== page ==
Rishikesh is a funny place. The other day when I was walking towards Laxman Jhula (one of three suspension bridges in the city) I heard a street vendor yelling: “It’s a sign from god. It’s a sign…” The sign was about one metre long. All traffic had stopped for it. People of the street had made a daisy chain of hands to hold back the traffic. The snake, most probably a non-poisonous one, seemed to be in no hurry to cross the road, taking its sweet time as it slithered out from the compound of a Catholic church, that looked like a Hindu temple, to a lepers’ colony across the street.
Some lepers were trying to shoo away the reptile with their fingerless hands but the snake was nonchalance personified as it made its way inside a nearby Shiva temple. Shiva once used to be the god of all fauna. He was known as Pasupati and only later did he metamorphose into the Destroyer among the Trinity with hooded snakes coiled around his neck, arms, waist and ankles. It was indeed striking to see the snake head for the Shiva temple and not any other place. Perhaps the street vendor was right.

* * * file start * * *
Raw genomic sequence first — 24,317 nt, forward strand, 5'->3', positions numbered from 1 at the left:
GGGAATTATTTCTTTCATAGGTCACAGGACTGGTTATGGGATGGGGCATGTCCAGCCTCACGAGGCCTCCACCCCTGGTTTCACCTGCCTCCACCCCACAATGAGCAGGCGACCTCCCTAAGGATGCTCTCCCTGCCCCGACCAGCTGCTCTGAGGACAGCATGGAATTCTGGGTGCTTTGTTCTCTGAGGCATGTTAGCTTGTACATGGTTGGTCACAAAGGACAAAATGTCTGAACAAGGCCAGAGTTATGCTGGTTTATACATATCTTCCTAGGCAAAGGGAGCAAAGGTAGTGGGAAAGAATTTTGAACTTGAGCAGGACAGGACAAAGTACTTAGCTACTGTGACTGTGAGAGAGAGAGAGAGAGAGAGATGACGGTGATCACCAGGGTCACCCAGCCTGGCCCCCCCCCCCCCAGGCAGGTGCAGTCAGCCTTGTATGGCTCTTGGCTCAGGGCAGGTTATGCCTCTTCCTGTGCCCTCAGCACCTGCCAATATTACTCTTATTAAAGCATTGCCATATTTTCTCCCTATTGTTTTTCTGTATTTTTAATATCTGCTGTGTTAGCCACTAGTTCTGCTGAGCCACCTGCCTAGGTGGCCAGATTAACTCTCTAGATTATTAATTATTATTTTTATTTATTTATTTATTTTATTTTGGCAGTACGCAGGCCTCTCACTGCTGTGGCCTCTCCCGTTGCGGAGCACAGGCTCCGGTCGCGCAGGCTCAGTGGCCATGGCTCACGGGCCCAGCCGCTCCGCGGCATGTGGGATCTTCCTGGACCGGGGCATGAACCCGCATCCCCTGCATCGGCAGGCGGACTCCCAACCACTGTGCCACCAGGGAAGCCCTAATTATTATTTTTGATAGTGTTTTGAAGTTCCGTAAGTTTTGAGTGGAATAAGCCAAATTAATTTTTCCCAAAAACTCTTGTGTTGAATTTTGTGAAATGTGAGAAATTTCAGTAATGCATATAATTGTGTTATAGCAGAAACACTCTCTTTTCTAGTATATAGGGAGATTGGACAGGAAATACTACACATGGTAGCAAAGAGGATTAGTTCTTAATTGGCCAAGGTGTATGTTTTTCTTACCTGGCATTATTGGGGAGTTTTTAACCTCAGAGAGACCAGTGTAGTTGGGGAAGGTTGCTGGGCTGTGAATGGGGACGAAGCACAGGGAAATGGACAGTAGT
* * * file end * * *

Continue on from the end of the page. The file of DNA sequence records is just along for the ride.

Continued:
Later, when I was repeating the incident to Ravi, the ferry guide, he asked me whether the snake was “domestic or wild”. Domestic snakes? That got me thinking… could a snake be like a cow, domesticated and obedient? Full of milk and manure. Or a snake by common consensus is Mystery, if not complete out and out evil. It’s more often than not a sublimate of many human neuroses… from the story of Genesis to the Greek tail-devouring Ouroboros to the Aztec flying snake to Freud’s phallic interpretations. It is perhaps an example of what Rudolf Otto referred to as “mysterium, tremendum et fascinans” or an experience that is mysterious, terrifying and (yet hugely) fascinating.
The sign from god disappeared as quickly as it had appeared and the street went back to it motions. The street vendor also went back to his selling of plastic toys and bugles.
God had signed his name with a snake. And that was that.